Taking Trees' Fingerprints

May 31, 2012 7:01 PMNov 20, 2019 9:23 PM


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Using rescued wood from lumberyards and from land near his home, Connecticut-based artist Bryan Nash Gill cuts blocks for unique ink relief prints. Rather than cutting an image into flat plywood as in more traditional woodcuts, he lets the wood itself be the image. His eclectic choices include lumber, plywood, and even a telephone pole (cedar--over 200 years old), along with maple, ash, locust and others direct from the woods. He found his way to his first wood print during the construction of his studio--he became fascinated with the end grain of the lumber and knew he had to print it.

The resulting images tell detailed stories of the trees over time—showing how old they are, how branches healed over after a cut, what insects lived inside it, the speed and shape of growth patterns, and even the weather. He writes about the above Black Locust print: "The bark is the defining characteristic of this piece. When printed, the deep furrows form a saw blade-like image. The parallel lines in the upper left are likely the result of an insect invasion; graphically, they act as a pointer to the double center." A collection of the prints can be seen in Woodcut, Bryan Nash Gill's book published by Princeton Architectural Press.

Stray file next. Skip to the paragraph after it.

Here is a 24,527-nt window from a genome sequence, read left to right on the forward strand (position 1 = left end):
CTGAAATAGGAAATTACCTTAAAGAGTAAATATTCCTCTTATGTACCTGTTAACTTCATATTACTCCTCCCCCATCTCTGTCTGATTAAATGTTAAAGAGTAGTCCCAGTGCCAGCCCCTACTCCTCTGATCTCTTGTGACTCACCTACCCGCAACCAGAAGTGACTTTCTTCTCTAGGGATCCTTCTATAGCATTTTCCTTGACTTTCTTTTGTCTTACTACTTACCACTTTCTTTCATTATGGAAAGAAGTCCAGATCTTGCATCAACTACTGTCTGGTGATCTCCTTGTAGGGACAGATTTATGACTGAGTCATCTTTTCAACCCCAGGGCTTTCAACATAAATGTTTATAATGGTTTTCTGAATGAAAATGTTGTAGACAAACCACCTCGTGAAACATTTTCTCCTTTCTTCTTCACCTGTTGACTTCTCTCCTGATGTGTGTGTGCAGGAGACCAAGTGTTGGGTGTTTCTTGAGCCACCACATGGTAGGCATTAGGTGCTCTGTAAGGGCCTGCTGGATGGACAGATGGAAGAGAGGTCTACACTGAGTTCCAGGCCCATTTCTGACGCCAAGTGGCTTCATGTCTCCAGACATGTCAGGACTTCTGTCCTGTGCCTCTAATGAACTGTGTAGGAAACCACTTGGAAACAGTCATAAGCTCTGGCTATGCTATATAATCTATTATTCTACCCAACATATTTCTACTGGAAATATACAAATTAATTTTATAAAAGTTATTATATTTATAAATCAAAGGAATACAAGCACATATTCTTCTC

Black Locust with Bark, 2009.

Red Ash, 2007.

Compression Wood, 2011. "The term compression wood describes trees that grow abnormally in the forest. This growth may result from heavy snow or uprooting, or simply from the tree reaching for sunlight. The seashell-like pattern of this block implies that the tree was bending in the direction of the top of the print."

Leader, 2011. Ash printed on cotton cloth allows for color and a softer look.

Spruce, 2008. (Norway Spruce) "Once the emperor of my neighbor's property, this tree served as a lighting rod to thwart otherwise direct hits to the house. When the tree was twenty years old, a low-lying branch was cut and at thirty, a metal spike was driven into its body. As one of the softer woods, spruce is susceptible to insect invasion, shown here as white tunneling trails."

Cedar Pole, 2011. "An arborist friend brought me this cut telephone pole. We were intrigued by the extremely tight growth rings. From start to finish it was very challenging to print this piece. Every step--from raising the grain to applying the ink to pressing and printing the contours--had to be meticulous in order to clearly read each ring. Around 200 years."

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